Your Turn

You say a casting director will have more information about a role than an actor. Can you give some examples? Sometimes on film or television auditions, the advice we are given seems to go against what the role indicates. In the back of my mind, sometimes, I’m wondering if the casting director is guessing what the producer or director wants to see. I would love to know the detailed information they give you before a casting. I feel that knowledge would make me better in the room. Thanks for the insight.

For the most part, you’re not going to have read an entire script prior to auditioning for a role. The casting director has read the entire script at least once and has more information about the character than you do based on that fact alone.

Additionally, prior to prereads, the casting director most likely had a pre-casting meeting with the producers, director, and writer to discuss the vision for the project. Everyone involved in the decision-making process will share a little bit about what it is they’re looking for (and this is where it gets sticky for the casting director, if equal partners have contrary visions for certain roles).

At this point, the team will discuss prototypes for each role. For example, I’ve been told, “We need a Kevin Spacey type for this role.” My next question is always, “Do we go after Kevin Spacey?” Sometimes yes. Sometimes no. Depends on the budget, how high-profile the project is, whether our existing relationships with his manager are strong enough to get the script in front of him, and so on.

After several hours of meetings, phone calls, and emails on the subject of casting this project, the casting director will either write a character breakdown or have Breakdown Services’ writers do so (in which case, they too will have read the entire script, rather than just the characters’ sides). There will be conversations between casting and Breakdowns to be certain the information is accurate.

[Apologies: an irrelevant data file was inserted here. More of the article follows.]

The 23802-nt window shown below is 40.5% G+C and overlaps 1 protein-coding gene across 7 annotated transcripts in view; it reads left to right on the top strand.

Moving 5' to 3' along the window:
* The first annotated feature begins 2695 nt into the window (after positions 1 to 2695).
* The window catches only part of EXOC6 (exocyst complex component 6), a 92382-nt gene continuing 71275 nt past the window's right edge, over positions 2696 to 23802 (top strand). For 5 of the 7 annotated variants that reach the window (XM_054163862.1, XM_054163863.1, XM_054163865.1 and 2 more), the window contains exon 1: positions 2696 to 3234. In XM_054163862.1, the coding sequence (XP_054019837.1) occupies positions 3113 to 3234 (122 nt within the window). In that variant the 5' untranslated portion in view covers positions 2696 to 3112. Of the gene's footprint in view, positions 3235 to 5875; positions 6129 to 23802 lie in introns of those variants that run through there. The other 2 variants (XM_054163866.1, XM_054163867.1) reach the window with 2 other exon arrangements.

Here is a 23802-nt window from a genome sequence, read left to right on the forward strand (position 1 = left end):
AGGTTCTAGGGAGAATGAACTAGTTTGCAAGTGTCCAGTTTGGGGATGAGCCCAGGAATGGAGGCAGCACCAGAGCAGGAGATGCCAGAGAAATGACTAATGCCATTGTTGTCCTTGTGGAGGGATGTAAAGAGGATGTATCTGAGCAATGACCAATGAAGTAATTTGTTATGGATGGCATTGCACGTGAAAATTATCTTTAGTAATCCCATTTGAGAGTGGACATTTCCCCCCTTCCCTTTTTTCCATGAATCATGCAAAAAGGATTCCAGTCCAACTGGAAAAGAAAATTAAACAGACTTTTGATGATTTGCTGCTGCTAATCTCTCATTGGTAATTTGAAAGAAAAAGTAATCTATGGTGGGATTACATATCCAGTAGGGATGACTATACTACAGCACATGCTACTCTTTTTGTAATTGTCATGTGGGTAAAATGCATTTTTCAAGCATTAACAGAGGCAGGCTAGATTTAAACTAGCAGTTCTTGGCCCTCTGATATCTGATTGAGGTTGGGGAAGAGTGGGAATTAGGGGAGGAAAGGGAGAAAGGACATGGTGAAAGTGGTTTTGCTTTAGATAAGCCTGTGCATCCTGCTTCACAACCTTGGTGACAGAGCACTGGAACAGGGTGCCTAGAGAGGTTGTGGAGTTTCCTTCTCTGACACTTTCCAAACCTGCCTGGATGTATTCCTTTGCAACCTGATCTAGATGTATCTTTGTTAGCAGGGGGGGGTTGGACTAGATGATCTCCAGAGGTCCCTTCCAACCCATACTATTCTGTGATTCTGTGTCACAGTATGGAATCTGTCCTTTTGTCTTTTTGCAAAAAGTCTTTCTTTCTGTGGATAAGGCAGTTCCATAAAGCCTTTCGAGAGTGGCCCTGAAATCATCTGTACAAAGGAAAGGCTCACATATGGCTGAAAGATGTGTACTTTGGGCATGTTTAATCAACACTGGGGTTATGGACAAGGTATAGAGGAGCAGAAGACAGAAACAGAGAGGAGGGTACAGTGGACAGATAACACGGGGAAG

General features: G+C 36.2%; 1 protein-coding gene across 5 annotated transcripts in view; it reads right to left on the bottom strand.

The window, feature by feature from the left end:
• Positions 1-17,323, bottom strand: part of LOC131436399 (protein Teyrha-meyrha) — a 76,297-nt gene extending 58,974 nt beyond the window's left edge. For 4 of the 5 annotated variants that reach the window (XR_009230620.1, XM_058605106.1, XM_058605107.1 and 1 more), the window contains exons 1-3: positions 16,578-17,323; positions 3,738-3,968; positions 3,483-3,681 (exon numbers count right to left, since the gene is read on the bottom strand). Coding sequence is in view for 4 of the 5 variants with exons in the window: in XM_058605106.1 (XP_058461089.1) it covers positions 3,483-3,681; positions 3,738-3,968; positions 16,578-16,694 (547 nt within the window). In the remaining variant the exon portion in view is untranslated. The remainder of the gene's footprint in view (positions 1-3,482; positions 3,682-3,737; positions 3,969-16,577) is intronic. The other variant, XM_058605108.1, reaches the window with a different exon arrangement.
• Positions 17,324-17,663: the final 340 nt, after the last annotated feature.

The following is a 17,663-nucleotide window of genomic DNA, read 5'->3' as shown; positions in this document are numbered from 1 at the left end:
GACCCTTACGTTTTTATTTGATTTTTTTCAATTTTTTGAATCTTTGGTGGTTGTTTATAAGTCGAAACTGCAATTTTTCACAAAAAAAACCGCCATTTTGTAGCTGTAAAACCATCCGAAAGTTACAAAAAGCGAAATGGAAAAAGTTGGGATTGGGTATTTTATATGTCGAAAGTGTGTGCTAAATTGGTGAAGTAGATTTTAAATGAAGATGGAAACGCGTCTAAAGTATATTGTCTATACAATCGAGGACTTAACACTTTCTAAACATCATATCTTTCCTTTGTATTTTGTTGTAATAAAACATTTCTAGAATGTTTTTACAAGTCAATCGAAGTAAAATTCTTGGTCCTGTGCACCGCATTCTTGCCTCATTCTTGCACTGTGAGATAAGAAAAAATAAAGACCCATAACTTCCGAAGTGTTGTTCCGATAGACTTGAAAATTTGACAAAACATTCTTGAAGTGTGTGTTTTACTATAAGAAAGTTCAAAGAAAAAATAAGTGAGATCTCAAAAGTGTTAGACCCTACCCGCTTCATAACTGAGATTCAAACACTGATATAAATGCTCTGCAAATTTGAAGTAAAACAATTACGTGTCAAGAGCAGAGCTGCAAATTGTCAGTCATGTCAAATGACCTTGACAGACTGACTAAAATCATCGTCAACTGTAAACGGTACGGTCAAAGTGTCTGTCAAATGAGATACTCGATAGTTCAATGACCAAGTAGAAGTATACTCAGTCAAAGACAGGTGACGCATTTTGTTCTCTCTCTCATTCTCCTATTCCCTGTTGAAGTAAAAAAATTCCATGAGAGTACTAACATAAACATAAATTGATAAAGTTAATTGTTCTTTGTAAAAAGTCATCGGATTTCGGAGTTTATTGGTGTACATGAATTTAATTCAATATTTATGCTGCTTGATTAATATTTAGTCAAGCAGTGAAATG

Now, if you see the breakdown on Actors Access, you get a first-hand glimpse of the couple of sentences that best describe the character. If your agent or manager sees the breakdown and alerts you to the audition appointment later, you may get less-than-a-glimpse of what we’re looking for. When you are given sides and a one-sentence description of a character, you have to trust that we know more than you do about what the producer or director is looking for. In fact, there may be specific instances in which we do not put everything we need in the breakdown. We may be vague and wait to see what the actors bring into the room for us.

If you are given a callback, try to get notes from the casting director. Of course, if you have an agent or manager, your agent or manager should be the one to contact the casting director to get those notes, not you. So, again, there could be room for misinterpretation, but the information you are given could strengthen your chances at callbacks. You generally should do what you did to earn the callback in the first place, but if you are given a note to change something, do so.

Why would you get a note between prereads and callbacks? There may be rewrites going on. There may have been a casting decision made in one role that now impacts how your character will need to come off. We may have seen something in you at prereads that was exactly right, but also need to see something at the other end of the spectrum and we want you prepared to show us that at callbacks.

That said, even when we have lots of information, we still may get caught off guard. I had prepped actors for an additional scene for callbacks on the feature film I just cast. The producer and I had discussed this additional scene when deciding who would come to callbacks and that scene is what I prepared the actors for. The director, however, had other plans and asked to see a different scene, once the camera was rolling. Oops.

Bottom line: be ready to improvise, think on your feet, ask to take a moment if you need it, whatever it takes to do your best work.

Having more information certainly doesn’t mean having it all. Be ready for anything.

Do good work! Thanks for writing.

Bonnie Gillespie is living her dreams by helping others figure out how to live theirs. Wanna work with Bon? Start here. Thanks!

Originally published by Actors Access at Please support the many wonderful resources provided by the Breakdown Services family. This posting is the author’s personal archive.

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